Faces of the Tarnished Souk: Nameless Nil, the Beggar of Self (PFRPG) PDF (based on
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“If 'to be or not to be' is the question, this is the wrong answer.”
In Dream, something can arise from nothing—but what happens when that something doesn't want to go back? The bizarre almost-being called Nameless Nil is a disjointed accumulation of identity that shambles through the Tarnished Souk, begging for dreams and gobbling up stray items of power. Disturbingly, for a creature with dozens of faces it can wear, not a one feels like its own.
This product provides Game Masters with details on a mask-made moocher found amongst the Faces of the Tarnished Souk, ready for immediate use in any campaign—but especially for use within the Coliseum Morpheuon. Each entry features ingenious stat-blocks from multiple OGL sources, history, motivation, secrets, and insight into the NPC’s most carefully guarded dreams, along with complete game statistics for low, middle, and high levels of play.
The latest installment of the FoTS-series is 23 pages long, 1 page front cover, 1 page editorial, 1 page SRD and 2 pages advertisement, leaving us with a total of 18 pages of content . quite bunch, so let*s checkout Nameless Nil!
Following my format for the series, I'll first examine the new rules-content we get: We get the bloody maw, half-construct, hungry nightmare templates and Nil uses horrifically overpowered feats from SGG's book of said name, namely the Gestalt feat, which is reprinted here. Nil also makes use of the autohypnosis-skill you might know from Dreamscared Press without being psionically active (psionic-haters may breathe a sigh of relief) and its incarnations have multiple Savant-levels (KQ, if I'm not mistaken) and sport 11 (!!!) feats in addition to the horrifically overpowered one. Oh, and Nilcomes with stats for scorpion whips and 9 (!!!!!) magic items (including illustrious items like the Belt of Consuming Teeth that can literally eat you up and a minor artifact) as well as a Relic from SGG's Relics of the Godling, the 7 league boots. Latter improve over the levels much like Purple Duck Games' acclaimed Legendary Items.
Oh, have I mentioned the steal combat maneuver? Also, Nil's mid an high-level incarnation can call upon different versions of Rimeheart, a white dragon rogue as support. Of course both come fully statted. And finally, Nil also comes with two new unfettered eidolon evolutions and two traits related to the dreamburning mechanic of Coliseum Morpheuon.
At CR 6, 13 and 21, the incarnations of Nil span all playstyles, so I guess it's time to talk about the creature. SPOILERS. Seriously. I usually don't do SPOILERS in FoTS-reviews, but here it's justified - potential players, jump to the conclusion.
Still here? All right! A being of masks, clad in ragged robes would be a strange sight anywhere but in the Tarnished Souk. Here, Nil, pitifully, is begging for dreams of other people, requiring the consumption of both dreams and magic items to sustain its existence. At first, Nil may actually evoke pity, for it can be pleasant and attach itself utterly to a person, a quest, whatever seeking to emulate the heroics of characters or others But if the boots, whip etc. were not ample clue enough - this being is, among others, about making escape a nigh impossibility, for Nil is a conglomerate of beings, each mask representing one personality buried in the vast network of Nil's jumbled mind. If you recall the undead-conglomerate One-as-Many from Mask of the Betrayer, that would be an analogue - only that Nil can't even evoke the sympathy of a broken being that needs to be put out of misery.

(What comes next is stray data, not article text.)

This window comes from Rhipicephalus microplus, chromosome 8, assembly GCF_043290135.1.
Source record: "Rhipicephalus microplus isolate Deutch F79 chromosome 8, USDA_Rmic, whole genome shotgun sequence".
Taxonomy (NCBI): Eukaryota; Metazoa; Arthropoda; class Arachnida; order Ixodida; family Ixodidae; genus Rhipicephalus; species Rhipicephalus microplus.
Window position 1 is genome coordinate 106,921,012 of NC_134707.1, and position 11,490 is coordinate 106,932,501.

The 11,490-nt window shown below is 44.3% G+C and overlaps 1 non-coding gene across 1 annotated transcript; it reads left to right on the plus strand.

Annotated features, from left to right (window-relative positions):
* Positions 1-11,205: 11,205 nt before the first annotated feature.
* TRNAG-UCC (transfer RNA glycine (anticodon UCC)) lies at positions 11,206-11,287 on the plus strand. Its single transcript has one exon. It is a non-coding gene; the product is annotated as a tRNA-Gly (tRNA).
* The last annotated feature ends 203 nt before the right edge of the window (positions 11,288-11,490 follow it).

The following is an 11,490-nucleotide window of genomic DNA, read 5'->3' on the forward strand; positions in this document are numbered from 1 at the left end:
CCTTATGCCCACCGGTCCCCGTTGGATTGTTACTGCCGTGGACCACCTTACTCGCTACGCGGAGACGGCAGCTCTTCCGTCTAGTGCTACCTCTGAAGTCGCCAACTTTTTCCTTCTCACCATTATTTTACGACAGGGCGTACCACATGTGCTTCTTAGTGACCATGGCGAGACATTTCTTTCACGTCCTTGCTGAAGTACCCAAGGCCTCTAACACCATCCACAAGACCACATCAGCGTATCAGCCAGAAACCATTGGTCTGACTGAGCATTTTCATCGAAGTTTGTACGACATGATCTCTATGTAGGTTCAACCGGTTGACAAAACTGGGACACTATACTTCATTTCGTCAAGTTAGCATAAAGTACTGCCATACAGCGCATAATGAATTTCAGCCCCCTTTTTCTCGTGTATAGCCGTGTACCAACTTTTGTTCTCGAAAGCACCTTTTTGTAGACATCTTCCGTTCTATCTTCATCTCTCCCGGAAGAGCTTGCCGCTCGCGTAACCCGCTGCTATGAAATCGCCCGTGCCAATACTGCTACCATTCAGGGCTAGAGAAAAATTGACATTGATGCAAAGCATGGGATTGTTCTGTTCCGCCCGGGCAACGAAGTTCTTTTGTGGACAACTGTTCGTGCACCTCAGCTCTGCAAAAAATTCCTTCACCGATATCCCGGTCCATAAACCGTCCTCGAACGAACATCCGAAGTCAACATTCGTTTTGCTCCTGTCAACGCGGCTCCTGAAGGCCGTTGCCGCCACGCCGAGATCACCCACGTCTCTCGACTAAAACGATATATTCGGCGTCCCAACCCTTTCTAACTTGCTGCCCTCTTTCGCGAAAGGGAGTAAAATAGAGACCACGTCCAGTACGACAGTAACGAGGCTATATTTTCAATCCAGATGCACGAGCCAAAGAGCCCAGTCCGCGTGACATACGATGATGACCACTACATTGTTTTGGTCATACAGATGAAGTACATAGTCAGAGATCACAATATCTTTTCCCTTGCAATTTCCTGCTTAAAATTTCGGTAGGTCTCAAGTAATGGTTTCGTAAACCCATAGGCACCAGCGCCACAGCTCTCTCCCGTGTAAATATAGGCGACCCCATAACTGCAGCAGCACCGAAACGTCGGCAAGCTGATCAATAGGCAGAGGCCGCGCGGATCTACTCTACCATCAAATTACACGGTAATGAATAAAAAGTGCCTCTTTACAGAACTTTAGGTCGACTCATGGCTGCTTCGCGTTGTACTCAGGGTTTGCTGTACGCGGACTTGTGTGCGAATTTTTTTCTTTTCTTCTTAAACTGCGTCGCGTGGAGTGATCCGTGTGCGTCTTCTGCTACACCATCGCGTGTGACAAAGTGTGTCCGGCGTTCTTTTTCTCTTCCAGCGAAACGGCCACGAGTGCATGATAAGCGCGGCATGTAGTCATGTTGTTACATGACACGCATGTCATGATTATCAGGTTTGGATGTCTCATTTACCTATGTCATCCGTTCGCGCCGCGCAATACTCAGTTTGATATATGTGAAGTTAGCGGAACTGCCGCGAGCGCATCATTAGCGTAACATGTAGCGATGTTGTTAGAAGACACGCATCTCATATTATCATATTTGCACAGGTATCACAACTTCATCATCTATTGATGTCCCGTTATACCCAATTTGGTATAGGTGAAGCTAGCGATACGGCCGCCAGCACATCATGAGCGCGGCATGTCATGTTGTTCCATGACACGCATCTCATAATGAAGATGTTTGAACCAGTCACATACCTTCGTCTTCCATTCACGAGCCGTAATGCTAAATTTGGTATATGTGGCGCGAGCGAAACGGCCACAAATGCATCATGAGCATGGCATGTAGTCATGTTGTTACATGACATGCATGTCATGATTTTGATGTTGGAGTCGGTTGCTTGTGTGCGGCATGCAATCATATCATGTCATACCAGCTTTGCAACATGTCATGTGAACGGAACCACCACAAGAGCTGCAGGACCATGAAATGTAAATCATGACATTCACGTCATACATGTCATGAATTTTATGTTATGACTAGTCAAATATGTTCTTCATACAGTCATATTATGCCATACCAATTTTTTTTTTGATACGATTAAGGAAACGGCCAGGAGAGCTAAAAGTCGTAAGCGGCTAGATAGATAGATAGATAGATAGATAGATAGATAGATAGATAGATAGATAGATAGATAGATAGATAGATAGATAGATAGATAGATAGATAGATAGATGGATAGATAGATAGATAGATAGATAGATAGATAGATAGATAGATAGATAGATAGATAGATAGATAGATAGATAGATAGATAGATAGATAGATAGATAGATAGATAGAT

Nil is not broken. Nil was never whole. Born from the imaginary friend of a summoner, its core is an empty void, its emulation of life, humanity, feelings, conscience being just that - a pantomime in search for something it can neither attain, nor grasp. The horror of Nil's utter alienness (btw.: Its Masks can swallow you whole...), once exposed, goes even beyond the chill of Many-as-one: It is the horror of a mirror-image through a darkened glass trying to eat you and replace you without gasping truly what all of this entails. The advice provided for the DM on using Nil, btw., is more than sound. Oh, and have mentioned that Nil comes not only with its basic statblock, but with 8 (!!!!!!!!!!) fully statted ability suites for the different roles it can take on, each with different powers, attacks etc.? There is much space in the Hollow and it tends to consume all that encounter it - will your PCs prevail versus such a versatile for?
editing and formatting are top-notch this time around - I didn't notice any glitches. Layout adheres to RiP's old rune-bordered b/w-standard in 2 columns and the artwork of Nil by Bran Brinlee is brilliant. The pdf comes with extensive nested bookmarks.
Take a look at all the FoTS-reviews I've written, at the vast array of 5-star + seal of approval-verdicts. Nil blows them all out f the water. I can't recall when we ever had such a complex character with so many different supplemental pieces of information and neat combat options provided. Matt Banach and Justin Sluder have transcended their usual great work and married their mastery of complex crunch and far-out ideas with a sense of wrongness the likes of one usually only sees by the hands of Richad Pett or Nic Logue; And even when compared to the oeuvre of these two demented geniuses, Nil would stand out. This is hands down my favorite FoTS-character so far. Hell, I'll make Nil a legend in my next campaign. I'm hard to excite anymore, but this thing is gloriously demented, its iconography so disturbing it's a joy for my malicious DM-heart. If I could, I'd slap 6 stars on this one - 5 stars + seal of approval, easily earned: A new benchmark for Character-pdfs à la FoTS, Infamous Adversaries etc.